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Market View

Market View: November

 

Welcome to this month's Market View, where we take a look at the markets from the previous month.

The first week of October saw equity markets bounce back a little from their recent lows, but this upward momentum was short-lived. The rest of the month saw the major indices back in a holding pattern with the FTSE 100 hovering nervously around the 6250-6450 range.  

Bond prices were largely flat over the month. It was interesting to note the fall in gilts that occurred during the strong opening week for equities. This is the classic ‘negative correlation’ between bonds and equities at work. It’s an often observed inverse relationship which underpins a great deal of portfolio theory, but it cannot be counted on in all markets. Many have learned this the hard way.

The slight rally in equities was led by the emerging markets, which had fallen around 30% from their April highs in the period to late August. 

The global outlook does appear to be weakening. Corporate earnings growth forecasts show negative consensus. What mustn’t be overlooked, though, is that economies and markets always move in cycles and that slowdowns within those cycles are perfectly normal. Market commentary has tended to focus on monetary policy in recent years (QE and ultra-low interest rates) and, while these factors are important in understanding where we are, the underlying cycle hasn’t gone away.

On the subject of monetary policy, we now seem to be much further from an interest rate rise than Mark Carney, Governor of the Bank of England, appeared to suggest in July. This is linked to the idea that we are entering a cyclical economic slowdown: in those conditions inflationary pressures will ease, and therefore a rise in borrowing costs would be to slam on the brakes at the worst possible time. Expect rates to be ‘lower for longer’ as we enter 2016.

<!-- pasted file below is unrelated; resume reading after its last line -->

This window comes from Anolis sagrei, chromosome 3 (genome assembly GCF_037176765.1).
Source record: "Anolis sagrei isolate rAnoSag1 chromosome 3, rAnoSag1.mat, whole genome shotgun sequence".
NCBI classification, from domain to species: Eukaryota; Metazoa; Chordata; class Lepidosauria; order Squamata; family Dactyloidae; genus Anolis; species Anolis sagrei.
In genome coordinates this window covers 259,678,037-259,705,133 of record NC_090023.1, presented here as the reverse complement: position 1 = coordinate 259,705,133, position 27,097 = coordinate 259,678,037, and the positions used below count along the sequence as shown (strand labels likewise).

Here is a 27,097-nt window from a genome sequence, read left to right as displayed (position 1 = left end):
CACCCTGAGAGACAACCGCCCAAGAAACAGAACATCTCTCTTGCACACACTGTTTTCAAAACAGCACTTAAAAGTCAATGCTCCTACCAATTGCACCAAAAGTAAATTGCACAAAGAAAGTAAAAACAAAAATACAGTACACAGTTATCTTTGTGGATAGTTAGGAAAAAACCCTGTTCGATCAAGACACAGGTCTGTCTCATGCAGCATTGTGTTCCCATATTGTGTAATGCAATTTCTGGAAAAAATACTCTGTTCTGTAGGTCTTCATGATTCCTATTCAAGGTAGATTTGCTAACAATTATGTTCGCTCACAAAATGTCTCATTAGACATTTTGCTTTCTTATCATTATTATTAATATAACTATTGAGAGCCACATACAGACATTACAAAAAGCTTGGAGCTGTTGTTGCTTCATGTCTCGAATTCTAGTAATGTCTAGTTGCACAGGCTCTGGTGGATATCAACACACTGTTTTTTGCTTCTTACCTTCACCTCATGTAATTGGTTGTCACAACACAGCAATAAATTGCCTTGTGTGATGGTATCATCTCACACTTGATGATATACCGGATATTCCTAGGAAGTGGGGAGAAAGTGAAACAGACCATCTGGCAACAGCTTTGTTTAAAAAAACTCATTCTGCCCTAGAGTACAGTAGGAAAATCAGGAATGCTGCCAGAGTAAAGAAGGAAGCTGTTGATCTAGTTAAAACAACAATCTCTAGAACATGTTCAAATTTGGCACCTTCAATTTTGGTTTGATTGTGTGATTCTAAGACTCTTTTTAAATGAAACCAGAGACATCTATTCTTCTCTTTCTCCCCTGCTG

The term ‘slowdown’ is strictly relative. We would call the UK ‘booming’ if its economic growth rate were anywhere near 6.9%; in China, though, anything less than double-digits is a disappointment. For all its dynamism and industrial might, China has long been known to carry structural weaknesses rooted in demographics. It was no surprise to see the Chinese government finally end the infamous One Child Policy in October.

The Sanlam risk benchmarks, the strategic anchor points of most of our portfolios, showed minimal growth over the year to Halloween. All benchmarks were positive for the year, but they were also all squashed in a tight range between 0.36% and 3.62%. Actual portfolios will have behaved differently due to active management decisions and the impact of charges. We continue to focus on risk and discipline as the cornerstones of our philosophy. Returns come when they come in uncertain markets; and it is to the calm and patient investor that they mostly accrue. 

Past performance is not a reliable indicator of future results. The value of investments can go down as well as up and may be affected by exchange rate variations. As a result, the benefits available under any policy/account linked to the model portfolio may be lower than anticipated. You may not get back the amount originally invested. The portfolios referenced above are managed by Sanlam Four.

Sanlam & Sanlam Investments and Pensions are trading names of Sanlam Life & Pensions UK Limited (SLP (Reg.in England 980142)) and Sanlam Financial Services UK Limited (SFS (Reg. in England 2354894)). SLP is authorised by the Prudential Regulation Authority and regulated by the Financial Conduct Authority and the Prudential Regulation Authority. SFS is authorised and regulated by the Financial Conduct Authority. Registered Office: St. Bartholomew’s House, Lewins Mead, Bristol, BS1 2NH.

Investing involves risk and the value of investments and the income from them may fall as well as rise and are not guaranteed. Investors may not get back the original amount invested.